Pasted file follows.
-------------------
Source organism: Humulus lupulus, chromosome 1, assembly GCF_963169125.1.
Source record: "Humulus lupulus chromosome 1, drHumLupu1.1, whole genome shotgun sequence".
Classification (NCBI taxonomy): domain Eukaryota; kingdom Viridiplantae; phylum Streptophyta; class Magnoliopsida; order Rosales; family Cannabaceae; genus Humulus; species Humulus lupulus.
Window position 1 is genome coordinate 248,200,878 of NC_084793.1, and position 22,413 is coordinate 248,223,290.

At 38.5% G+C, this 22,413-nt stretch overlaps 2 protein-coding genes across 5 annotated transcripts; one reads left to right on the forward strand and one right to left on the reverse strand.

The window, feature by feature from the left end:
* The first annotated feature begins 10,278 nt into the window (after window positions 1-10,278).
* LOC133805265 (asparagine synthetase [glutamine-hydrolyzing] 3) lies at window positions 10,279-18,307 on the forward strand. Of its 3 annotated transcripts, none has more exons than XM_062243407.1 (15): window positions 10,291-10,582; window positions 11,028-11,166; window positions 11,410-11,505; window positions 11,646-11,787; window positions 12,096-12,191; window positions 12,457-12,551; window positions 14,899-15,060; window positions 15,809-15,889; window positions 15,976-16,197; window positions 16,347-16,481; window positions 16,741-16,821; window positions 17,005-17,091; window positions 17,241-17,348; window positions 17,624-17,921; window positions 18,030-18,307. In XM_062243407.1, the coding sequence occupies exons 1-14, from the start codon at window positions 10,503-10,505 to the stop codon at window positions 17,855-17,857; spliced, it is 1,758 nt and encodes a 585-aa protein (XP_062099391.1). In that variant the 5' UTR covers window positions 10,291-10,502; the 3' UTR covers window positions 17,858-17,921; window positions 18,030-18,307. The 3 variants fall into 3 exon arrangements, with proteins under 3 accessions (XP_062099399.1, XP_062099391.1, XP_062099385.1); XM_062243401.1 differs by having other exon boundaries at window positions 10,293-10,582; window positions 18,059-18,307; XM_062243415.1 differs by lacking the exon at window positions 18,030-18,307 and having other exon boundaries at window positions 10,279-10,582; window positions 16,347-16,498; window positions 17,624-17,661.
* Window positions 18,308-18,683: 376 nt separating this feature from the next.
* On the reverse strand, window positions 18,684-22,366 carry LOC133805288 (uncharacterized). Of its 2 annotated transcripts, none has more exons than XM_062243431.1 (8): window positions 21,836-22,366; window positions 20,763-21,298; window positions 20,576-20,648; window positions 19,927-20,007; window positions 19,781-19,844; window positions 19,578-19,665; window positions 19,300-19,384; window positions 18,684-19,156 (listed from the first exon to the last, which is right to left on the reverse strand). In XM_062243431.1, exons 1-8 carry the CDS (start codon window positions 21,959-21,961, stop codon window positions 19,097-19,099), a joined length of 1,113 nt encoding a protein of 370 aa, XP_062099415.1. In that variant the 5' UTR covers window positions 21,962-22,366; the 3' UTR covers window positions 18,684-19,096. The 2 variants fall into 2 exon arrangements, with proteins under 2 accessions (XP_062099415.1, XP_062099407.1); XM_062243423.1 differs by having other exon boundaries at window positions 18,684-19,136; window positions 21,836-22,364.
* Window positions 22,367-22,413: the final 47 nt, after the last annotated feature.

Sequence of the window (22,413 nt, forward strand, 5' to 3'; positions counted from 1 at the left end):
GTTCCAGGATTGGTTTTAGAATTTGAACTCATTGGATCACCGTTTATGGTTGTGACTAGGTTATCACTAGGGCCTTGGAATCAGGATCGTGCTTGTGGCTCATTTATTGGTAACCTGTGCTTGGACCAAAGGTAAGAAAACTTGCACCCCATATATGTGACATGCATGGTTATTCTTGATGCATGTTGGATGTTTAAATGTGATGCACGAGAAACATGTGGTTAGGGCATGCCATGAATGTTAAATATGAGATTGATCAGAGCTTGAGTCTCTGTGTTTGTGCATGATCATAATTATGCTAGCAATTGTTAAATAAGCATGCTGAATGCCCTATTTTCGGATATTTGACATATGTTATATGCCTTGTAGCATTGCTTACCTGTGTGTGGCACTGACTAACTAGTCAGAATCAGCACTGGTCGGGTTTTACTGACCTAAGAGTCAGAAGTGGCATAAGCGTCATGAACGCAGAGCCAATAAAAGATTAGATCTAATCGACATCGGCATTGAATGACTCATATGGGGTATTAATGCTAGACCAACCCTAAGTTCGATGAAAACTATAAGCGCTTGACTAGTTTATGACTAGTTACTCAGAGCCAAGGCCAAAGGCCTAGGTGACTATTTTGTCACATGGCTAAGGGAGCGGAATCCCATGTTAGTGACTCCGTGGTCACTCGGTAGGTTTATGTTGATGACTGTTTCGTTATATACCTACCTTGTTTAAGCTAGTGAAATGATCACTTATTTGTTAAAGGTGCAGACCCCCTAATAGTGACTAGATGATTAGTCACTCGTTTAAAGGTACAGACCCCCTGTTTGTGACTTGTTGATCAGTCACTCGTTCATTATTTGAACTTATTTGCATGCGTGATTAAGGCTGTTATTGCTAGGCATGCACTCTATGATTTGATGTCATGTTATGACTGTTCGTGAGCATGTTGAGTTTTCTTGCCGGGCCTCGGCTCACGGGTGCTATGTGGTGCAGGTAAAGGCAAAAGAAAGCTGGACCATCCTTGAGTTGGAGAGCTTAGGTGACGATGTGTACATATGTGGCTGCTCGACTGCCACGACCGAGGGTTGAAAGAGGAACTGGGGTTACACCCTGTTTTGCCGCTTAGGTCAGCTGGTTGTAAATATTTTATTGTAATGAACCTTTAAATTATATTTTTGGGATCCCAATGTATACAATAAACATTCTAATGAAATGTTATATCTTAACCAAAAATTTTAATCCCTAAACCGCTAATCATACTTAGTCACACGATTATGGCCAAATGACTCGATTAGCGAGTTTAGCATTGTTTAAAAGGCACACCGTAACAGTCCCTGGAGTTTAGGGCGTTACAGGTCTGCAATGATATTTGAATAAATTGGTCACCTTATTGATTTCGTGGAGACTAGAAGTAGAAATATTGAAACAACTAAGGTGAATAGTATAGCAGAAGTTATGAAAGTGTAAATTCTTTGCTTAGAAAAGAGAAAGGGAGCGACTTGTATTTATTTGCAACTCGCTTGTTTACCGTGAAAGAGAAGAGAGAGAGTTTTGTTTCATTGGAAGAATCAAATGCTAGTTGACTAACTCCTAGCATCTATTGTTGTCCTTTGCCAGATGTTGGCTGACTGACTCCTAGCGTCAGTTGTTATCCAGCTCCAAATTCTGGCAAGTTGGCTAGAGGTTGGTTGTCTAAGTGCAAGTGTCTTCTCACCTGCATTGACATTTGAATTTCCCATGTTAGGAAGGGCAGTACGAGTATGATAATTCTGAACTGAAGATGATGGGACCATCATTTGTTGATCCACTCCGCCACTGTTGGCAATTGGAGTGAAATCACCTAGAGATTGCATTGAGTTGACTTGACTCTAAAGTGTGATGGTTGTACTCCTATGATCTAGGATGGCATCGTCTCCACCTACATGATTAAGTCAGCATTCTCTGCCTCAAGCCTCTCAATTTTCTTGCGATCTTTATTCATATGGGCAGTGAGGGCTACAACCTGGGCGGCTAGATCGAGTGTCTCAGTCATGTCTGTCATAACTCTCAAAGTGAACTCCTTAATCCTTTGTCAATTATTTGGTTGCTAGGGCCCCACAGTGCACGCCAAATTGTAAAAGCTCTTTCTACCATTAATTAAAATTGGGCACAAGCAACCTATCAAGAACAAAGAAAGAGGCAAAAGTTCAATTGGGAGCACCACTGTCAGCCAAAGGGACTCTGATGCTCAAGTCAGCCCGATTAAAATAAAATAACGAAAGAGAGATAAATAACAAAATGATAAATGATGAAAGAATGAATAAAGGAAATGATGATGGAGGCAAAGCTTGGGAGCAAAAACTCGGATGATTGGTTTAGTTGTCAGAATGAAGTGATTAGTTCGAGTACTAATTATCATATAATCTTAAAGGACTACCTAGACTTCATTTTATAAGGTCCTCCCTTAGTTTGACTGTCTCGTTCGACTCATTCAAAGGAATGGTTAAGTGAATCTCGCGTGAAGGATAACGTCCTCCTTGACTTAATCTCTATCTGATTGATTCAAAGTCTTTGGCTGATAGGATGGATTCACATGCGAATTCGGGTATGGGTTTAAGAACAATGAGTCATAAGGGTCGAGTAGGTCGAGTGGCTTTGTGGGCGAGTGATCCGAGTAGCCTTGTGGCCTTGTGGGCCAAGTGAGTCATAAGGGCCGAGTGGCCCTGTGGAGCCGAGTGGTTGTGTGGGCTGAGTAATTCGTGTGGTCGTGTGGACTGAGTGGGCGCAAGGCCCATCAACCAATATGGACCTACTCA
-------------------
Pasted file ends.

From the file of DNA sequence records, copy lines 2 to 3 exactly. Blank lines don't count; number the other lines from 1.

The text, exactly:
Source record: "Humulus lupulus chromosome 1, drHumLupu1.1, whole genome shotgun sequence".
Classification (NCBI taxonomy): domain Eukaryota; kingdom Viridiplantae; phylum Streptophyta; class Magnoliopsida; order Rosales; family Cannabaceae; genus Humulus; species Humulus lupulus.